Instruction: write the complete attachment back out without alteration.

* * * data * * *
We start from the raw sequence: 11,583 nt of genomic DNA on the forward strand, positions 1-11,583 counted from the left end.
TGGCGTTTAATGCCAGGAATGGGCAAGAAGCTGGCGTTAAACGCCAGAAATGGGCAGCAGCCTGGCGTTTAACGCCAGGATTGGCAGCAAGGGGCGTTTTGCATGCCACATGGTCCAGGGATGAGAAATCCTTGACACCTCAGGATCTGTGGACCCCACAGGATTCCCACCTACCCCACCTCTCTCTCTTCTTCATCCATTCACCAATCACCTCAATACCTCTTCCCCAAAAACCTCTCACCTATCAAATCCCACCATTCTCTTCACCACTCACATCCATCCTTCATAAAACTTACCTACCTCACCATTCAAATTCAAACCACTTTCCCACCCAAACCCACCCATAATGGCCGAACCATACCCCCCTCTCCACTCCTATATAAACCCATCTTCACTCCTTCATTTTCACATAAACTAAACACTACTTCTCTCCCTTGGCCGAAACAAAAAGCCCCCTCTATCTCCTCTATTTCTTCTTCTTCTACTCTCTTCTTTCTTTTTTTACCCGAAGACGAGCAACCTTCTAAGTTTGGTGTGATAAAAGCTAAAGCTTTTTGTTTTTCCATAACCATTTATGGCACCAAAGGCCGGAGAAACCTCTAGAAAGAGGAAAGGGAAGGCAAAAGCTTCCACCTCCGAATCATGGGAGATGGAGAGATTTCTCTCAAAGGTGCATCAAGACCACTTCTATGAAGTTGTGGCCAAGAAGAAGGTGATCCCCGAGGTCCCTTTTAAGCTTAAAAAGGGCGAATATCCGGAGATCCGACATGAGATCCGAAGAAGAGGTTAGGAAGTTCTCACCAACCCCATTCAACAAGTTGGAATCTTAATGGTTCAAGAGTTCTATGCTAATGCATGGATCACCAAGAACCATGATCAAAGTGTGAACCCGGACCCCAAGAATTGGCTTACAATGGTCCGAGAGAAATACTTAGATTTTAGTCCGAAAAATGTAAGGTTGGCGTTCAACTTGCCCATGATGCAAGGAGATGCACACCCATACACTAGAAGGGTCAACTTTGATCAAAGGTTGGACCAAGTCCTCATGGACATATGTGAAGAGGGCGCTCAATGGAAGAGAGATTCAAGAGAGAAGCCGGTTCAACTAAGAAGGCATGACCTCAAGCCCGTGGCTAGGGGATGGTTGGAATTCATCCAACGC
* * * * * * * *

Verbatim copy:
We start from the raw sequence: 11,583 nt of genomic DNA on the forward strand, positions 1-11,583 counted from the left end.
TGGCGTTTAATGCCAGGAATGGGCAAGAAGCTGGCGTTAAACGCCAGAAATGGGCAGCAGCCTGGCGTTTAACGCCAGGATTGGCAGCAAGGGGCGTTTTGCATGCCACATGGTCCAGGGATGAGAAATCCTTGACACCTCAGGATCTGTGGACCCCACAGGATTCCCACCTACCCCACCTCTCTCTCTTCTTCATCCATTCACCAATCACCTCAATACCTCTTCCCCAAAAACCTCTCACCTATCAAATCCCACCATTCTCTTCACCACTCACATCCATCCTTCATAAAACTTACCTACCTCACCATTCAAATTCAAACCACTTTCCCACCCAAACCCACCCATAATGGCCGAACCATACCCCCCTCTCCACTCCTATATAAACCCATCTTCACTCCTTCATTTTCACATAAACTAAACACTACTTCTCTCCCTTGGCCGAAACAAAAAGCCCCCTCTATCTCCTCTATTTCTTCTTCTTCTACTCTCTTCTTTCTTTTTTTACCCGAAGACGAGCAACCTTCTAAGTTTGGTGTGATAAAAGCTAAAGCTTTTTGTTTTTCCATAACCATTTATGGCACCAAAGGCCGGAGAAACCTCTAGAAAGAGGAAAGGGAAGGCAAAAGCTTCCACCTCCGAATCATGGGAGATGGAGAGATTTCTCTCAAAGGTGCATCAAGACCACTTCTATGAAGTTGTGGCCAAGAAGAAGGTGATCCCCGAGGTCCCTTTTAAGCTTAAAAAGGGCGAATATCCGGAGATCCGACATGAGATCCGAAGAAGAGGTTAGGAAGTTCTCACCAACCCCATTCAACAAGTTGGAATCTTAATGGTTCAAGAGTTCTATGCTAATGCATGGATCACCAAGAACCATGATCAAAGTGTGAACCCGGACCCCAAGAATTGGCTTACAATGGTCCGAGAGAAATACTTAGATTTTAGTCCGAAAAATGTAAGGTTGGCGTTCAACTTGCCCATGATGCAAGGAGATGCACACCCATACACTAGAAGGGTCAACTTTGATCAAAGGTTGGACCAAGTCCTCATGGACATATGTGAAGAGGGCGCTCAATGGAAGAGAGATTCAAGAGAGAAGCCGGTTCAACTAAGAAGGCATGACCTCAAGCCCGTGGCTAGGGGATGGTTGGAATTCATCCAACGC